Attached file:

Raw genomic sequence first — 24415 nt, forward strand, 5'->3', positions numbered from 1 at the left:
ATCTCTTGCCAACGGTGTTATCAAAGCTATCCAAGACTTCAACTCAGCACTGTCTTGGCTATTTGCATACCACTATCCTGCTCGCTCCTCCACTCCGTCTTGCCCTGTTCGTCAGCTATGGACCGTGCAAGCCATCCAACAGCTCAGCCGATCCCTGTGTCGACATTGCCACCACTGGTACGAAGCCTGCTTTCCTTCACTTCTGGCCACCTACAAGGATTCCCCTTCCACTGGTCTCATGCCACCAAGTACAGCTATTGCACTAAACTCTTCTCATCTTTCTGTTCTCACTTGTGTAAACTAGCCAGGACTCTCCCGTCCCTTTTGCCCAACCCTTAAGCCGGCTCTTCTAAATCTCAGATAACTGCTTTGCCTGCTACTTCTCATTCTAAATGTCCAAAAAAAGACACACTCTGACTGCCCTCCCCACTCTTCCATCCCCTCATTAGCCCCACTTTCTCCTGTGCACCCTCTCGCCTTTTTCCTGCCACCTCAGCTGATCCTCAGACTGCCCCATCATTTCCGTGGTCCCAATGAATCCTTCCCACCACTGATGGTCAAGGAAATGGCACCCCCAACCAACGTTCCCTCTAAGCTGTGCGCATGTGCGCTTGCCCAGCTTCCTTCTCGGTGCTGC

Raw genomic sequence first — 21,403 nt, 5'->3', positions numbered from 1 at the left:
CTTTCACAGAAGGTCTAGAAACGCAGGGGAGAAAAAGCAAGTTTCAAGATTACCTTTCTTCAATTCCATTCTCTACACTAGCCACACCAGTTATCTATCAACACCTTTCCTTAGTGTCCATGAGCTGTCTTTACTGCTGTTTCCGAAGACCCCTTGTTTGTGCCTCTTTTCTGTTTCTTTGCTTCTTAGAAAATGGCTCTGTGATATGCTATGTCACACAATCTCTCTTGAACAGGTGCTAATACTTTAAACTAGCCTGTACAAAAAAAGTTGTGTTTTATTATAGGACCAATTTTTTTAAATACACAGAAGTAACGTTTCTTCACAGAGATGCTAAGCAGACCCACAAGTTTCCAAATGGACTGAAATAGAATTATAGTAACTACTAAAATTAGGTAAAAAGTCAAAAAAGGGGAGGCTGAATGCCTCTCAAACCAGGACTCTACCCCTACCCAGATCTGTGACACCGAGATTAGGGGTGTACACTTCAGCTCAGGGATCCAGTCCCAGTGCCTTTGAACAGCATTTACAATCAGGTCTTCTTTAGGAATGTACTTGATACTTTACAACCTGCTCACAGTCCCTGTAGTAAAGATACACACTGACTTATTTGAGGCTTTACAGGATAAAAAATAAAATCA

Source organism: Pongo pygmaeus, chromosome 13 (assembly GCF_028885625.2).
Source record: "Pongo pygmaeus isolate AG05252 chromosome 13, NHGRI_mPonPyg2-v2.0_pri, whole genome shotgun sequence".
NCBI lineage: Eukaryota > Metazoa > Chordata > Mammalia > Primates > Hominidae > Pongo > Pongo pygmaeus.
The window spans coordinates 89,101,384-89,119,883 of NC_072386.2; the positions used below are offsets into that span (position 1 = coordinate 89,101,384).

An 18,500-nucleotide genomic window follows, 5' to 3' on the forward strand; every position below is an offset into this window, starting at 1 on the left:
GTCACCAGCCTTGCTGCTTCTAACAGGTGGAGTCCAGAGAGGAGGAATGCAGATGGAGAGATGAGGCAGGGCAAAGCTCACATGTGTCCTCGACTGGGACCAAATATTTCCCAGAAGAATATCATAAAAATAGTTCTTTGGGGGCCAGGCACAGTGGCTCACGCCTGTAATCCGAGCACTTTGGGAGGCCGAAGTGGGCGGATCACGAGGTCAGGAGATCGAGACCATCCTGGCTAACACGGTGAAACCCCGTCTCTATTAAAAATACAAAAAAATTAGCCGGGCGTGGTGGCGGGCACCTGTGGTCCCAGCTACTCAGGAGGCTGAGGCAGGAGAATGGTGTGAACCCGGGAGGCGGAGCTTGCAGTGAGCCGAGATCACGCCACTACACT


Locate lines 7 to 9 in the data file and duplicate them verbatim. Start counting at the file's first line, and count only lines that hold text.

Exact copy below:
NCBI lineage: Eukaryota > Metazoa > Chordata > Mammalia > Primates > Hominidae > Pongo > Pongo pygmaeus.
The window spans coordinates 89,101,384-89,119,883 of NC_072386.2; the positions used below are offsets into that span (position 1 = coordinate 89,101,384).

An 18,500-nucleotide genomic window follows, 5' to 3' on the forward strand; every position below is an offset into this window, starting at 1 on the left: